He says the words that really make sense to both of us–“It’s like the baby can be “difficult” all day and you never lose patience with him while I can work all day to help you out, and yet I do one thing wrong and you are frustrated at me.” I know the words are true, and I want to defend them. After all, this baby is helpless; I just can’t lose patience with him. But it is hard–this love for a husband and love for a baby. And the books say that it is tricky to balance it all.
We’re on a walk when I mention it. I could tell he was feeling it–the new little being that absorbed all of our time, especially mine. I say, “I read somewhere that a woman loves her husband conditionally and her baby unconditionally.” It’s an open invitation to talk. And at first, the concept of conditional and unconditional love makes sense to me. After all, I can’t help but love the baby; he is my own flesh and blood. He is precious to me. I did not choose to love him; I just do. The baby does not have to do anything to get or keep my love. (And let’s be honest, if my husband burped as often as the baby he would not get the same reaction!)
With my husband, on the other hand, I made a choice. I chose this man, and he chose me out of all the other people we could have chosen. I have to choose each day to be kind, to be patient, to work things out. And he does too.
But as I think through this more, there is something special in this choice–something I might dare to call unconditional. When we promised to love one another that June day at the front of the church, we promised to do so without condition. When I trudge into the living room unshowered, exhausted, and not so cheerful, he chooses to love me. When we make mistakes, we choose to work them out. There is something special about this choosing to love–something that makes it different than the unconditional love we have for this little being.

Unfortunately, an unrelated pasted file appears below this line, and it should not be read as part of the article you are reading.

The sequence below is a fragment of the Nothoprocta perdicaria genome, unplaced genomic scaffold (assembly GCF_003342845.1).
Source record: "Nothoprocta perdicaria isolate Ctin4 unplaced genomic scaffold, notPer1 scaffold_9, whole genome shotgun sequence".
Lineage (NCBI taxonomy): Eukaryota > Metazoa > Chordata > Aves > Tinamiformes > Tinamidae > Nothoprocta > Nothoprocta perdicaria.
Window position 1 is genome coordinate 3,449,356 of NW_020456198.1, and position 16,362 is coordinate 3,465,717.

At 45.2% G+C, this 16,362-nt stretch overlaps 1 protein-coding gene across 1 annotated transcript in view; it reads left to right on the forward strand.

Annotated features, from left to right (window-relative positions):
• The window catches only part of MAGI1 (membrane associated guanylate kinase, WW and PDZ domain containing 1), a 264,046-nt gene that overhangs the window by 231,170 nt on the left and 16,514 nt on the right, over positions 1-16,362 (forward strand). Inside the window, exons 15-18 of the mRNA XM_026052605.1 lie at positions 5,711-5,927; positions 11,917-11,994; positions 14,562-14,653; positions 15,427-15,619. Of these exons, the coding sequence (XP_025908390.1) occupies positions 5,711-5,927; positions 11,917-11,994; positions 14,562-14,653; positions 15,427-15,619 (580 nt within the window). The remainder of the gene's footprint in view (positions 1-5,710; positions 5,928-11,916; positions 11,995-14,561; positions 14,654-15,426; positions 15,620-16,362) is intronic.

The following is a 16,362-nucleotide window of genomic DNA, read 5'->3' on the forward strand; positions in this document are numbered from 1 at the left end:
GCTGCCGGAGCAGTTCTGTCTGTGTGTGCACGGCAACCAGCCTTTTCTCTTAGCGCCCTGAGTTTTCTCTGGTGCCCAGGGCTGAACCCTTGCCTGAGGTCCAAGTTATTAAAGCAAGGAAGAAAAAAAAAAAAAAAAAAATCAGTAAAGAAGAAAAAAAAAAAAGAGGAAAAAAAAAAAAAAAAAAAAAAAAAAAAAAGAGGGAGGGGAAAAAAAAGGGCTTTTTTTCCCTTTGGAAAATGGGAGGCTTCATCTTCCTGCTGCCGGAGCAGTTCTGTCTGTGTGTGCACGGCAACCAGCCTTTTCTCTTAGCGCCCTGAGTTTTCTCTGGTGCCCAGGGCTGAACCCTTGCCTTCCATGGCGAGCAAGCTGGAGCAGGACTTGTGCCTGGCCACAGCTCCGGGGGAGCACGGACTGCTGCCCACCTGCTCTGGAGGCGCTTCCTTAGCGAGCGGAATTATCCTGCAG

Ultimately both my husband and baby were chosen for me–chosen for me to love. And both show me a love that is crucial to my faith. The love between a husband and a wife shows the beauty of a sacrificial and romantic love–Christ choosing to pursue and love the church. Our wedding and our vows point to a time when we will celebrate Christ’s love for the church and all things being made new. But that also sacrificial parental love points me back to Adam and Eve–to God’s love for His children. He creates them out of love and consistently loves and pursues them, clothing them more extravagantly than they could clothe themselves even when they have betrayed him. I see God’s love for me as I love this tiny baby even when he is “difficult.” And that’s when I realize that it is all bound up inextricably together.
I love my baby. I love my husband. I will always choose to love both of them, no matter what. They are mine. And at the same time but in different ways, I can’t help but love them. The way that little hand reaches out to make sure I am still there when he is sleeping. The way that strong hand reaches out to rub my back in the dark. This love can’t be picked apart and explained, and it’s not even that complicated–it just is, and it is beautiful.